“FunFón is aimed primarily at young people; Juro lures customers who want to make cheap calls without unnecessary benefits,” specified Filip Maxa, expert on mobile phone operators at the MobilMania.sk website. “Established operators create such offers also in order they can better respond to steps of competition.”

Reselling allows the providers target particular customer group, mostly the young “online” generation up to 30 years, or people who travel abroad and look for good roaming prices.

“Another reason is to separate the new brand from the maternal operator,” said Filip Hanker, editor-in-chief at the website Živé.sk dedicated to communication technologies. “They use a different strategy for different segments of the market and a brand with its own identity can provide a different form of communication and avoid comparison.”

But the Slovak mobile market has also seen some unsuccessful projects in the past. For example, in the past there were also Naymobile, mPhone or Swan Mobile. While Swan has actually entered the traditional mobile market and is now building its own network and selling its mobile services under the brand 4ka in cooperation with Slovenská Pošta, the first two do not exist any more.

“MPhone was a very specific project also in terms of Slovakia because all other reselling brands were designed to address a mass segment and common clients,” said Korec of Slovak Telekom. “MPhone was the first and only project choosing the target group of business clientele. But the B2B sector is relatively demanding and it needs even bigger segmentation; an individual approach and different selling channels.”

Slovak Telekom sought with this model to try reselling its services in the business sector, but it did not raise enough interest, said Korec.

Virtual operator still missing

In spite of the existence of several branded resellers there is no virtual mobile operator, with the Slovak market’s high penetration level – 130 percent – as a likely cause. This limits the space for new players as costs for the launch of a virtual operator are higher than for a branded reseller.

“The fact that there is no virtual operator that can be linked with the small size of Slovakia, that the number of clients does not grow significantly and that the average revenues per client are decreasing,” said Maxa. “On the other hand, in Slovakia [with 5.4 million citizens] there are four full-fledged mobile operators, which is the same number as in Poland, which has 38 million people.”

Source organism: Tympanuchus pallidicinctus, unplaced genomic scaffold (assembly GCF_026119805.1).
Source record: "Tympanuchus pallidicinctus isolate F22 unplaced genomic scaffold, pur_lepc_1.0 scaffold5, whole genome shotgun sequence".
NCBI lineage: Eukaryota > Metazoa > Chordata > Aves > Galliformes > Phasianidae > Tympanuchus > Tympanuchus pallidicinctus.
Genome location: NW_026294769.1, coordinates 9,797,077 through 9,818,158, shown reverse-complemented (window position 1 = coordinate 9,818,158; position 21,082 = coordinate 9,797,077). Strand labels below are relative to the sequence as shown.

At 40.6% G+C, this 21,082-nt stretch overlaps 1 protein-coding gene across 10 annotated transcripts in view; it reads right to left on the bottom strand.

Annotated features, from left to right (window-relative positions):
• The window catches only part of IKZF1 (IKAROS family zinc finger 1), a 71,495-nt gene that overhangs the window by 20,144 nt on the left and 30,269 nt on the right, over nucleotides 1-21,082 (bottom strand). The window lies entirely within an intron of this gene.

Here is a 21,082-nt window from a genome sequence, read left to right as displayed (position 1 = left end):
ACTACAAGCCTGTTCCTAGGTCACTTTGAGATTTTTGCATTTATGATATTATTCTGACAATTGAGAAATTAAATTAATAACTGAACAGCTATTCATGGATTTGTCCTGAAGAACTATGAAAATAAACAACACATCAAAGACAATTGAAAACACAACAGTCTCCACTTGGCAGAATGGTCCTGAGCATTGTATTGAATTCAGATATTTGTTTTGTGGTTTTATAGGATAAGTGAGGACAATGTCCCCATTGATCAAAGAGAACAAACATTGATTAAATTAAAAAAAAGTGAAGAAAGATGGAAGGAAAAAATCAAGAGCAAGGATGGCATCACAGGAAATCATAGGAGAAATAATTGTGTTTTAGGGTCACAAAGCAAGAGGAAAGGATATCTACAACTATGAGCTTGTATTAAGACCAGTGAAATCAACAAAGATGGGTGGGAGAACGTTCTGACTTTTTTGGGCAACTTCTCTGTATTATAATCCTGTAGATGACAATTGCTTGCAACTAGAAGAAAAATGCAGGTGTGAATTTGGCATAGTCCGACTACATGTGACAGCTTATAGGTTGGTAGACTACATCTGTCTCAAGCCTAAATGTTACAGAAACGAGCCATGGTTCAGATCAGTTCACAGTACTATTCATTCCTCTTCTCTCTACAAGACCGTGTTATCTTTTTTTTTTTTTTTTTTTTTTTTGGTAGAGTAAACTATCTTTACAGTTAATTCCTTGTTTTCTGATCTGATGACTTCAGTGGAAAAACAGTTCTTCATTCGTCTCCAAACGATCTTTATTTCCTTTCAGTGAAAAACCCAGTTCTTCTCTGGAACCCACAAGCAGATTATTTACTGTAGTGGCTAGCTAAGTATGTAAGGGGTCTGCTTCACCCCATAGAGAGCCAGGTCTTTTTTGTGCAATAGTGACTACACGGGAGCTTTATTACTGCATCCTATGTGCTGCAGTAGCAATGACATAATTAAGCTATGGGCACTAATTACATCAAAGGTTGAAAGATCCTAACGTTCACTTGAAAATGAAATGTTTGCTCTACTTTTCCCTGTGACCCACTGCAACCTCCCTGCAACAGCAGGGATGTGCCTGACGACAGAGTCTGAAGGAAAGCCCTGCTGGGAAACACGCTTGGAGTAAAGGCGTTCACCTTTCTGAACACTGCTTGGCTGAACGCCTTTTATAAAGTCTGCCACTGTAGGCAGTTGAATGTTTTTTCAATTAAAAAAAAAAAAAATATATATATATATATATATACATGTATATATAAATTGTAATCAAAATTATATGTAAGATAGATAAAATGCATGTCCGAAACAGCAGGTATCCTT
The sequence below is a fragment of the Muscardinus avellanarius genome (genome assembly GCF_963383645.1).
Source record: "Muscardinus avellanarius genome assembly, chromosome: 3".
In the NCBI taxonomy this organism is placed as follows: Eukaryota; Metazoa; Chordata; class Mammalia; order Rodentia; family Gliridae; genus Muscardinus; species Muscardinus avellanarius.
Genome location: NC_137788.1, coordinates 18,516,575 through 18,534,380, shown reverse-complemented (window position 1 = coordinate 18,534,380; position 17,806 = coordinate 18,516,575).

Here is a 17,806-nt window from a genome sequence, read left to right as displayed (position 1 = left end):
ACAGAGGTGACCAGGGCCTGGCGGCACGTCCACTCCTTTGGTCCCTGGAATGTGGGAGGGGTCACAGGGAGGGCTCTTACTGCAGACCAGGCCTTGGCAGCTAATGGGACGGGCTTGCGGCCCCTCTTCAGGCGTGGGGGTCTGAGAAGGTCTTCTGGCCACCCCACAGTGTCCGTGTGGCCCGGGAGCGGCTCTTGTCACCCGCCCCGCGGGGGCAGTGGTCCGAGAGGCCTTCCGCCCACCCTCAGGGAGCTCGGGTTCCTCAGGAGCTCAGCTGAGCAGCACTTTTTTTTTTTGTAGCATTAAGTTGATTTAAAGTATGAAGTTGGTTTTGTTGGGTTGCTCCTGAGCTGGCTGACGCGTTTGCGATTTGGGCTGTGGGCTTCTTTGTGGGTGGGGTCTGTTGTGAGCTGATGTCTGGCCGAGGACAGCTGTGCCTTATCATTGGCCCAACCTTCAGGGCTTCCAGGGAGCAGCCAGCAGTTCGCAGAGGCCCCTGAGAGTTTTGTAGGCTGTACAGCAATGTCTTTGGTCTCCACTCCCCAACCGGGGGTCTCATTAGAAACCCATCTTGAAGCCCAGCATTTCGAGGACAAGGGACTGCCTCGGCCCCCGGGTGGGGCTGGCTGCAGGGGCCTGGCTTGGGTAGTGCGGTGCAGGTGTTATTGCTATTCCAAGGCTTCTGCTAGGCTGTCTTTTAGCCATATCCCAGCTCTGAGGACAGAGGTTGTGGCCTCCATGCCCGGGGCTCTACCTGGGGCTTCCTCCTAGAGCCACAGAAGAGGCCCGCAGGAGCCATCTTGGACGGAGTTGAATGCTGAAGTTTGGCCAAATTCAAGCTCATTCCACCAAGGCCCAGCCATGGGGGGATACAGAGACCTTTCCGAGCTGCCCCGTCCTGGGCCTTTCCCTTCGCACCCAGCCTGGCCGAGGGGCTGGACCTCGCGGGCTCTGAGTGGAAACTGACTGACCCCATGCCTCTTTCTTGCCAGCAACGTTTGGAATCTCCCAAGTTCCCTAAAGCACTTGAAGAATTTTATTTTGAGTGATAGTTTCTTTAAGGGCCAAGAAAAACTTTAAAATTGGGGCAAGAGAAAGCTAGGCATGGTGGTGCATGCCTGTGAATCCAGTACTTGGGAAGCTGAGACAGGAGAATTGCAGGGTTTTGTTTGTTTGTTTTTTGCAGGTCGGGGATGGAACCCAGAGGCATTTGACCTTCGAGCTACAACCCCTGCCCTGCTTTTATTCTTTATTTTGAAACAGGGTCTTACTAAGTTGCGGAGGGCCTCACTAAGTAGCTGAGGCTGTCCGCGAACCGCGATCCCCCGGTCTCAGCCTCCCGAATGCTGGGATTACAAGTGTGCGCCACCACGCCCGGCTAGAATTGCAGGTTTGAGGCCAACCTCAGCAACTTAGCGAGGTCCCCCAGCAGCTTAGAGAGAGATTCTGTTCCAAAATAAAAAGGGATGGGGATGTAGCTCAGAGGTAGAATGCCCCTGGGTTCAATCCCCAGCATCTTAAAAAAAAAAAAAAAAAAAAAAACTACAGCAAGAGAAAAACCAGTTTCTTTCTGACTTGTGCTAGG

Jamrichová of O2 also pointed out that the current trend in the world is consolidation of operators as a result of high competition as well as on-going regulation on the local as well as European level.

According to Macko, creation of a virtual mobile operator, without reselling services of already existing operators, would require significant funding and potential price wars with the already existing operators.

“The funds can be invested in a better way than creating a classic virtual operator,” Macko said.

New challenges

While Apple SIM service is not yet available in Slovakia, it means new challenges for the mobile market. Apple already introduced the Apple SIM service that enables the user to choose the most beneficial data package directly on his or her device. So far the service is available only in the United States and Britain. Microsoft is also considering a similar project.

Slovak operators do not offer such solutions yet, but they have packages that can significantly lower the costs of mobile data abroad, according to Maxa.

Macko added that it is something like a virtual SIM, while the client chooses the best available offer directly in the mobile device and makes calls from his or her number.

“Slovak operators are in no hurry with such projects as they represent a completely new form of competition,” said Macko.

Topic: IT